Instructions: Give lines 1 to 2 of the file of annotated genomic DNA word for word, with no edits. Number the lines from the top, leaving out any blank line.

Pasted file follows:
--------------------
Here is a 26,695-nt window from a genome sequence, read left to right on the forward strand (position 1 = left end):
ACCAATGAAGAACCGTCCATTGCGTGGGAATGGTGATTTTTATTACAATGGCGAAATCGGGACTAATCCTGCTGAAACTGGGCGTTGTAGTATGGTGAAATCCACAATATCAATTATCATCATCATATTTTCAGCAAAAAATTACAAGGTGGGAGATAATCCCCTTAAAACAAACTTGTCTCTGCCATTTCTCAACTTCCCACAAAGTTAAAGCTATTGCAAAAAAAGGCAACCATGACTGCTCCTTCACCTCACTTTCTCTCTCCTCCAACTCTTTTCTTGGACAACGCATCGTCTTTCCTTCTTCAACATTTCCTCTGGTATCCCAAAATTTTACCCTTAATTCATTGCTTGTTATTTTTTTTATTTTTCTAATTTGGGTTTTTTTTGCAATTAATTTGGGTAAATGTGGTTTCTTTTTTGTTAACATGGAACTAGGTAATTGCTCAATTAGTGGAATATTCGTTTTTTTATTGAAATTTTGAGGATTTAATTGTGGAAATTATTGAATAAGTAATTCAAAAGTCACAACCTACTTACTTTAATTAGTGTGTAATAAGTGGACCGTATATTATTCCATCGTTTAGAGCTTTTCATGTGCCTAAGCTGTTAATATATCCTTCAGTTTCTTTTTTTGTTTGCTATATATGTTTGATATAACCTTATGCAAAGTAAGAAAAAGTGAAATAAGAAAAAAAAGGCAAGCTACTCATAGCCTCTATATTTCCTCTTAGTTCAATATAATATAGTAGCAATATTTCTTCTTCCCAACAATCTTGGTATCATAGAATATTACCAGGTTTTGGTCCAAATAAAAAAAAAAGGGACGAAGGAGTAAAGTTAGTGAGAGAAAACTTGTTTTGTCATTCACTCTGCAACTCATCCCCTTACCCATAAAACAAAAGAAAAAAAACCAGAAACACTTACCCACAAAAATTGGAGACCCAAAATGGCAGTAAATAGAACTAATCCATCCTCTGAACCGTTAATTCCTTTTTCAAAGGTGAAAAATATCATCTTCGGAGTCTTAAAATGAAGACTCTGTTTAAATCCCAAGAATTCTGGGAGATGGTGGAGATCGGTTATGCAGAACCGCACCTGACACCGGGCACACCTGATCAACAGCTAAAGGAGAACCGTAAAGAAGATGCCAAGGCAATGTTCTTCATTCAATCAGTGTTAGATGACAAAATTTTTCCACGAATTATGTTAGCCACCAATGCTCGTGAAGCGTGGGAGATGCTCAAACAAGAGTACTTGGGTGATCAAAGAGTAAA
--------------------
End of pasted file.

Here is a 26,695-nt window from a genome sequence, read left to right on the forward strand (position 1 = left end):
ACCAATGAAGAACCGTCCATTGCGTGGGAATGGTGATTTTTATTACAATGGCGAAATCGGGACTAATCCTGCTGAAACTGGGCGTTGTAGTATGGTGAAATCCACAATATCAATTATCATCATCATATTTTCAGCAAAAAATTACAAGGTGGGAGATAATCCCCTTAAAACAAACTTGTCTCTGCCATTTCTCAACTTCCCACAAAGTTAAAGCTATTGCAAAAAAAGGCAACCATGACTGCTCCTTCACCTCACTTTCTCTCTCCTCCAACTCTTTTCTTGGACAACGCATCGTCTTTCCTTCTTCAACATTTCCTCTGGTATCCCAAAATTTTACCCTTAATTCATTGCTTGTTATTTTTTTTATTTTTCTAATTTGGGTTTTTTTTGCAATTAATTTGGGTAAATGTGGTTTCTTTTTTGTTAACATGGAACTAGGTAATTGCTCAATTAGTGGAATATTCGTTTTTTTATTGAAATTTTGAGGATTTAATTGTGGAAATTATTGAATAAGTAATTCAAAAGTCACAACCTACTTACTTTAATTAGTGTGTAATAAGTGGACCGTATATTATTCCATCGTTTAGAGCTTTTCATGTGCCTAAGCTGTTAATATATCCTTCAGTTTCTTTTTTTGTTTGCTATATATGTTTGATATAACCTTATGCAAAGTAAGAAAAAGTGAAATAAGAAAAAAAAGGCAAGCTACTCATAGCCTCTATATTTCCTCTTAGTTCAATATAATATAGTAGCAATATTTCTTCTTCCCAACAATCTTGGTATCATAGAATATTACCAGGTTTTGGTCCAAATAAAAAAAAAAGGGACGAAGGAGTAAAGTTAGTGAGAGAAAACTTGTTTTGTCATTCACTCTGCAACTCATCCCCTTACCCATAAAACAAAAGAAAAAAAACCAGAAACACTTACCCACAAAAATTGGAGACCCAAAATGGCAGTAAATAGAACTAATCCATCCTCTGAACCGTTAATTCCTTTTTCAAAGGTGAAAAATATCATCTTCGGAGTCTTAAAATGAAGACTCTGTTTAAATCCCAAGAATTCTGGGAGATGGTGGAGATCGGTTATGCAGAACCGCACCTGACACCGGGCACACCTGATCAACAGCTAAAGGAGAACCGTAAAGAAGATGCCAAGGCAATGTTCTTCATTCAATCAGTGTTAGATGACAAAATTTTTCCACGAATTATGTTAGCCACCAATGCTCGTGAAGCGTGGGAGATGCTCAAACAAGAGTACTTGGGTGATCAAAGAGTAAA